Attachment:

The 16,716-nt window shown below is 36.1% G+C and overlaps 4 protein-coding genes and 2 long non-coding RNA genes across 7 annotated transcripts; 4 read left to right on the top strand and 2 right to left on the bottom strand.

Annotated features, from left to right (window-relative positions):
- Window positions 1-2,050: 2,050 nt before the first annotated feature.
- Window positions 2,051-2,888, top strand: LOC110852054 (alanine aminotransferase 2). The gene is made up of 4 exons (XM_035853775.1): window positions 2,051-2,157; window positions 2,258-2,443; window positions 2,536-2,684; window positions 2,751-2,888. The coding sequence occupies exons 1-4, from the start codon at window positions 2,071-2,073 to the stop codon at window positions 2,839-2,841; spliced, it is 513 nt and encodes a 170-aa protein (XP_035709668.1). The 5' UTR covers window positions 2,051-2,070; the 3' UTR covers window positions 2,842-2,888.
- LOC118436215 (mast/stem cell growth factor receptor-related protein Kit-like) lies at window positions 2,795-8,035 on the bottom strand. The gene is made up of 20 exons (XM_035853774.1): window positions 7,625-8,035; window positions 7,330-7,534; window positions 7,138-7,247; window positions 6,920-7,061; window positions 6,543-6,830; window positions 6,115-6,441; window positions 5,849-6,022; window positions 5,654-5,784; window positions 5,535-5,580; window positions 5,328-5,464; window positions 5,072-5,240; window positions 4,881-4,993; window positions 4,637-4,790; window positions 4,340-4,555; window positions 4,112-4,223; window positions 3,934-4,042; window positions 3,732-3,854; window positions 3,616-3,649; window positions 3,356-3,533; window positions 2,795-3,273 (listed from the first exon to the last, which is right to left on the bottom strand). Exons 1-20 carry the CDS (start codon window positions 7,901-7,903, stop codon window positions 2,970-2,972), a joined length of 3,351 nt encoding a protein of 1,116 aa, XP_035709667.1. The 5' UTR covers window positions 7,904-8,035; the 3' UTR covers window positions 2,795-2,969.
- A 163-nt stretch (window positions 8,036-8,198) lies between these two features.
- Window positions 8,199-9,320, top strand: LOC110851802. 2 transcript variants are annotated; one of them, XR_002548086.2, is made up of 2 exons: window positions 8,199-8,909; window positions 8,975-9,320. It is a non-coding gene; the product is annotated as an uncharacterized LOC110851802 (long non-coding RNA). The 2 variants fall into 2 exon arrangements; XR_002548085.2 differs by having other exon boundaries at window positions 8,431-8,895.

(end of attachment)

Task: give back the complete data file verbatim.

The 16,716-nt window shown below is 36.1% G+C and overlaps 4 protein-coding genes and 2 long non-coding RNA genes across 7 annotated transcripts; 4 read left to right on the top strand and 2 right to left on the bottom strand.

Annotated features, from left to right (window-relative positions):
- Window positions 1-2,050: 2,050 nt before the first annotated feature.
- Window positions 2,051-2,888, top strand: LOC110852054 (alanine aminotransferase 2). The gene is made up of 4 exons (XM_035853775.1): window positions 2,051-2,157; window positions 2,258-2,443; window positions 2,536-2,684; window positions 2,751-2,888. The coding sequence occupies exons 1-4, from the start codon at window positions 2,071-2,073 to the stop codon at window positions 2,839-2,841; spliced, it is 513 nt and encodes a 170-aa protein (XP_035709668.1). The 5' UTR covers window positions 2,051-2,070; the 3' UTR covers window positions 2,842-2,888.
- LOC118436215 (mast/stem cell growth factor receptor-related protein Kit-like) lies at window positions 2,795-8,035 on the bottom strand. The gene is made up of 20 exons (XM_035853774.1): window positions 7,625-8,035; window positions 7,330-7,534; window positions 7,138-7,247; window positions 6,920-7,061; window positions 6,543-6,830; window positions 6,115-6,441; window positions 5,849-6,022; window positions 5,654-5,784; window positions 5,535-5,580; window positions 5,328-5,464; window positions 5,072-5,240; window positions 4,881-4,993; window positions 4,637-4,790; window positions 4,340-4,555; window positions 4,112-4,223; window positions 3,934-4,042; window positions 3,732-3,854; window positions 3,616-3,649; window positions 3,356-3,533; window positions 2,795-3,273 (listed from the first exon to the last, which is right to left on the bottom strand). Exons 1-20 carry the CDS (start codon window positions 7,901-7,903, stop codon window positions 2,970-2,972), a joined length of 3,351 nt encoding a protein of 1,116 aa, XP_035709667.1. The 5' UTR covers window positions 7,904-8,035; the 3' UTR covers window positions 2,795-2,969.
- A 163-nt stretch (window positions 8,036-8,198) lies between these two features.
- Window positions 8,199-9,320, top strand: LOC110851802. 2 transcript variants are annotated; one of them, XR_002548086.2, is made up of 2 exons: window positions 8,199-8,909; window positions 8,975-9,320. It is a non-coding gene; the product is annotated as an uncharacterized LOC110851802 (long non-coding RNA). The 2 variants fall into 2 exon arrangements; XR_002548085.2 differs by having other exon boundaries at window positions 8,431-8,895.